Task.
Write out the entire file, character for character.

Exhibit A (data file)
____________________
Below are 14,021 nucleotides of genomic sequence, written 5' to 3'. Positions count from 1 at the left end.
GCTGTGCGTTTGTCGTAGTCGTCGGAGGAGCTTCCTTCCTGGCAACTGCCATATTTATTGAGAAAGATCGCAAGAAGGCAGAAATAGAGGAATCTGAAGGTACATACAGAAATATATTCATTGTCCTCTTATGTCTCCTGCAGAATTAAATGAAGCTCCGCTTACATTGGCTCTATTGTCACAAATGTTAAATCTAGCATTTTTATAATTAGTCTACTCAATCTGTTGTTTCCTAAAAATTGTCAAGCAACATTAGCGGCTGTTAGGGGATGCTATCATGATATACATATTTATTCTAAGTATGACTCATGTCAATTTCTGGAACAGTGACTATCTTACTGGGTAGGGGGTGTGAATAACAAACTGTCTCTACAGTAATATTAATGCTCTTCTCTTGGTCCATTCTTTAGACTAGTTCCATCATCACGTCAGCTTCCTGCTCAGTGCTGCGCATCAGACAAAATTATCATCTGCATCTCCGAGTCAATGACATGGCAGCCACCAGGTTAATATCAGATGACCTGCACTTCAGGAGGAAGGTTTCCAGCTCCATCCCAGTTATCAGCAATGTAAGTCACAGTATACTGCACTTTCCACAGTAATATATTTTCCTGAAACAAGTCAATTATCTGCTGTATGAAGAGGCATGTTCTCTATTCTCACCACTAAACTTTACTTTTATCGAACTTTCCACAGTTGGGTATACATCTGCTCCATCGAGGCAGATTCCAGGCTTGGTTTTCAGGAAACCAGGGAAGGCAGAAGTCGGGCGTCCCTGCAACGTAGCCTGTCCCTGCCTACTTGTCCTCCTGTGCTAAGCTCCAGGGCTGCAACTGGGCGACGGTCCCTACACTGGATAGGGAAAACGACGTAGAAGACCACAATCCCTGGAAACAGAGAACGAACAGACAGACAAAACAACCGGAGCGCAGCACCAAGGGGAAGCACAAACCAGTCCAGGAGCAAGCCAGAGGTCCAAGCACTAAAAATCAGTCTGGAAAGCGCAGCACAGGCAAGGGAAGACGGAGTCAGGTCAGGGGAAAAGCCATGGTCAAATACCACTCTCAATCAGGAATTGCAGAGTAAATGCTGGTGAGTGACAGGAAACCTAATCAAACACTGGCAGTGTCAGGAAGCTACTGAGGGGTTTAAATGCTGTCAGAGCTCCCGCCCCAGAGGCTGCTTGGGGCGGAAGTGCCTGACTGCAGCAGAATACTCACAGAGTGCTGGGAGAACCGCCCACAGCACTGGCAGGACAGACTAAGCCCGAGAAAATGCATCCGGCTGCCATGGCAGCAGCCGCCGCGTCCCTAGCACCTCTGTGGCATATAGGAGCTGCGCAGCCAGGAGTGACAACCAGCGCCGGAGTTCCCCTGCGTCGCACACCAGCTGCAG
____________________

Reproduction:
Below are 14,021 nucleotides of genomic sequence, written 5' to 3'. Positions count from 1 at the left end.
GCTGTGCGTTTGTCGTAGTCGTCGGAGGAGCTTCCTTCCTGGCAACTGCCATATTTATTGAGAAAGATCGCAAGAAGGCAGAAATAGAGGAATCTGAAGGTACATACAGAAATATATTCATTGTCCTCTTATGTCTCCTGCAGAATTAAATGAAGCTCCGCTTACATTGGCTCTATTGTCACAAATGTTAAATCTAGCATTTTTATAATTAGTCTACTCAATCTGTTGTTTCCTAAAAATTGTCAAGCAACATTAGCGGCTGTTAGGGGATGCTATCATGATATACATATTTATTCTAAGTATGACTCATGTCAATTTCTGGAACAGTGACTATCTTACTGGGTAGGGGGTGTGAATAACAAACTGTCTCTACAGTAATATTAATGCTCTTCTCTTGGTCCATTCTTTAGACTAGTTCCATCATCACGTCAGCTTCCTGCTCAGTGCTGCGCATCAGACAAAATTATCATCTGCATCTCCGAGTCAATGACATGGCAGCCACCAGGTTAATATCAGATGACCTGCACTTCAGGAGGAAGGTTTCCAGCTCCATCCCAGTTATCAGCAATGTAAGTCACAGTATACTGCACTTTCCACAGTAATATATTTTCCTGAAACAAGTCAATTATCTGCTGTATGAAGAGGCATGTTCTCTATTCTCACCACTAAACTTTACTTTTATCGAACTTTCCACAGTTGGGTATACATCTGCTCCATCGAGGCAGATTCCAGGCTTGGTTTTCAGGAAACCAGGGAAGGCAGAAGTCGGGCGTCCCTGCAACGTAGCCTGTCCCTGCCTACTTGTCCTCCTGTGCTAAGCTCCAGGGCTGCAACTGGGCGACGGTCCCTACACTGGATAGGGAAAACGACGTAGAAGACCACAATCCCTGGAAACAGAGAACGAACAGACAGACAAAACAACCGGAGCGCAGCACCAAGGGGAAGCACAAACCAGTCCAGGAGCAAGCCAGAGGTCCAAGCACTAAAAATCAGTCTGGAAAGCGCAGCACAGGCAAGGGAAGACGGAGTCAGGTCAGGGGAAAAGCCATGGTCAAATACCACTCTCAATCAGGAATTGCAGAGTAAATGCTGGTGAGTGACAGGAAACCTAATCAAACACTGGCAGTGTCAGGAAGCTACTGAGGGGTTTAAATGCTGTCAGAGCTCCCGCCCCAGAGGCTGCTTGGGGCGGAAGTGCCTGACTGCAGCAGAATACTCACAGAGTGCTGGGAGAACCGCCCACAGCACTGGCAGGACAGACTAAGCCCGAGAAAATGCATCCGGCTGCCATGGCAGCAGCCGCCGCGTCCCTAGCACCTCTGTGGCATATAGGAGCTGCGCAGCCAGGAGTGACAACCAGCGCCGGAGTTCCCCTGCGTCGCACACCAGCTGCAG